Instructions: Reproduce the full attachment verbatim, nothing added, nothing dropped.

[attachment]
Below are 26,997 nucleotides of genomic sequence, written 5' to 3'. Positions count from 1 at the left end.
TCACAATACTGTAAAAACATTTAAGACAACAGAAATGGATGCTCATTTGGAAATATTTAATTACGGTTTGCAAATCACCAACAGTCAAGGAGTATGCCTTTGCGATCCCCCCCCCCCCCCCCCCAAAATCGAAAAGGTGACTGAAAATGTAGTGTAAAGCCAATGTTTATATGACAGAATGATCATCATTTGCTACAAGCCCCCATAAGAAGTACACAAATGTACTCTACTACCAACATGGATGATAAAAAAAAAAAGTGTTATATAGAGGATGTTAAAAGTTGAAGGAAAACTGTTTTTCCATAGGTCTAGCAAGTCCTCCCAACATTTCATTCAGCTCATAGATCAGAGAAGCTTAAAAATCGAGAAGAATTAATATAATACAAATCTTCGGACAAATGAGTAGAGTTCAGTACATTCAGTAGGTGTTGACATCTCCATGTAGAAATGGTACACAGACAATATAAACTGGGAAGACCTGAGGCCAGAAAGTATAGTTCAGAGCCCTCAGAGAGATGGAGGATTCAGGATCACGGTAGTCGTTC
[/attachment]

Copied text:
Below are 26,997 nucleotides of genomic sequence, written 5' to 3'. Positions count from 1 at the left end.
TCACAATACTGTAAAAACATTTAAGACAACAGAAATGGATGCTCATTTGGAAATATTTAATTACGGTTTGCAAATCACCAACAGTCAAGGAGTATGCCTTTGCGATCCCCCCCCCCCCCCCCCCAAAATCGAAAAGGTGACTGAAAATGTAGTGTAAAGCCAATGTTTATATGACAGAATGATCATCATTTGCTACAAGCCCCCATAAGAAGTACACAAATGTACTCTACTACCAACATGGATGATAAAAAAAAAAAGTGTTATATAGAGGATGTTAAAAGTTGAAGGAAAACTGTTTTTCCATAGGTCTAGCAAGTCCTCCCAACATTTCATTCAGCTCATAGATCAGAGAAGCTTAAAAATCGAGAAGAATTAATATAATACAAATCTTCGGACAAATGAGTAGAGTTCAGTACATTCAGTAGGTGTTGACATCTCCATGTAGAAATGGTACACAGACAATATAAACTGGGAAGACCTGAGGCCAGAAAGTATAGTTCAGAGCCCTCAGAGAGATGGAGGATTCAGGATCACGGTAGTCGTTC